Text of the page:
Secret WWII fuel storages uncovered
By Julia Holman from Canberra 2600
The tiny village of Lake Bathurst, an hour north-east of Canberra, seems a very long way from the battlegrounds of World War Two.
But while war was raging in the Pacific, huge concrete structures were being built under the hills of Lake Bathurst, ready to store thousands of litres of fuel in the case that Australia's supplies were cut off by the Japanese.
The fuel stores were just one of 32 facilities which were set up all around Australia.
Today in Lake Bathurst, what remains of this piece of Australia's war history is owned by Colin Dennett.
"Back in 1942 the land was purchased by the Defence Department, and specifically the Royal Australian Air Force (RAAF), to construct a number of these emergency fuel depots for the RAAF around Australia," he says.
"It was to disperse the fuel storage in the event that the Japanese got a foothold to the point where oil imports were excluded or prohibited, and they needed something like 20 million gallons capacity of storage to keep the Air Force flying for six months.”
The parcel of land that was purchased is about four hectares, and the American Armed Forces paid for the Lake Bathurst site, as well as the other stores dotted around the country.
"The Americans in particular could see the dangers that Australia was facing here, because the supply lines in the South Pacific for the defence of the Japanese and the attacks on the Japanese who were invading and moving further south, were highly dependent on supplies from Australia.
"And the Japanese at that time had some 30 mega submarines off the coast between Brisbane and Gabo Island near Eden and were starting to threaten coastal shipping.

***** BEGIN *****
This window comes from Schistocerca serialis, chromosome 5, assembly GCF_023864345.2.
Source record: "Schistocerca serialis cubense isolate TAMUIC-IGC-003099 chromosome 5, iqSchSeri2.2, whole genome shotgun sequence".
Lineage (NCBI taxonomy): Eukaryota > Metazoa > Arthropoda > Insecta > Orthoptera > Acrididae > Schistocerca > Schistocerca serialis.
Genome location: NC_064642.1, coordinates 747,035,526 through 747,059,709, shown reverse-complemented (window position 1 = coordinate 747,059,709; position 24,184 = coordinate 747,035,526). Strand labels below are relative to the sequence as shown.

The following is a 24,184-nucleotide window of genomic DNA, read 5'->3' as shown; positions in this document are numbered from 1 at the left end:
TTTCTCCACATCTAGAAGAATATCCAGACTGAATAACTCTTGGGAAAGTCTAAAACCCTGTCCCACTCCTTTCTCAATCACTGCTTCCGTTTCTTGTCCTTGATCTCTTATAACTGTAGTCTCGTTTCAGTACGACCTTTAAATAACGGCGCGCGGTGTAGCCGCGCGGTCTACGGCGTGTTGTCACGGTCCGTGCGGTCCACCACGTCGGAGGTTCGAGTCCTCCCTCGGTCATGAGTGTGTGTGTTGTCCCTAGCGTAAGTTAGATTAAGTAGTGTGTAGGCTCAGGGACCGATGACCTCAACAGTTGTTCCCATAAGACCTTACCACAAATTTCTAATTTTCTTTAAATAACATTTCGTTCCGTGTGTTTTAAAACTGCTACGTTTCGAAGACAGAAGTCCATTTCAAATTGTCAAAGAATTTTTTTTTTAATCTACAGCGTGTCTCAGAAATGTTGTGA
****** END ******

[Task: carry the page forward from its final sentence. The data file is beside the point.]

"The Americans encouraged the Department of Defence to construct some 32 bills and they met the bill. It was one million pounds back then.”
The US forces even paid for two American guards to be stationed at the facility. The whole operation was done in complete secrecy, and the fuel storages were designed to fit into the natural landscape.
The fuel stores today
Today you could easily drive past and miss the storages. The only evidence that they exist is a few metal pipes sticking out of the hillside.
But if you take a tour onto the property you can walk into the underground cavernous concrete tunnels. Colin says that there is debate about whether these tunnels actually every held fuel.
"I talk about things as if they all happened to plan, but a common question is was fuel ever stored in here?" he says.
"A bit like the oil tunnels in Darwin, where they were constructed after all the above ground naval storage was knocked out after the first Japanese attack.
"The tanks took a long time to build in that case. Here the whole job was completed in 18 months, but by the time the job was complete, the Japanese threat had eased.
"So were they filled? There's some doubt they were filled. In many ways it's good for us today because the contamination is virtually nothing because there wasn't the fuel here."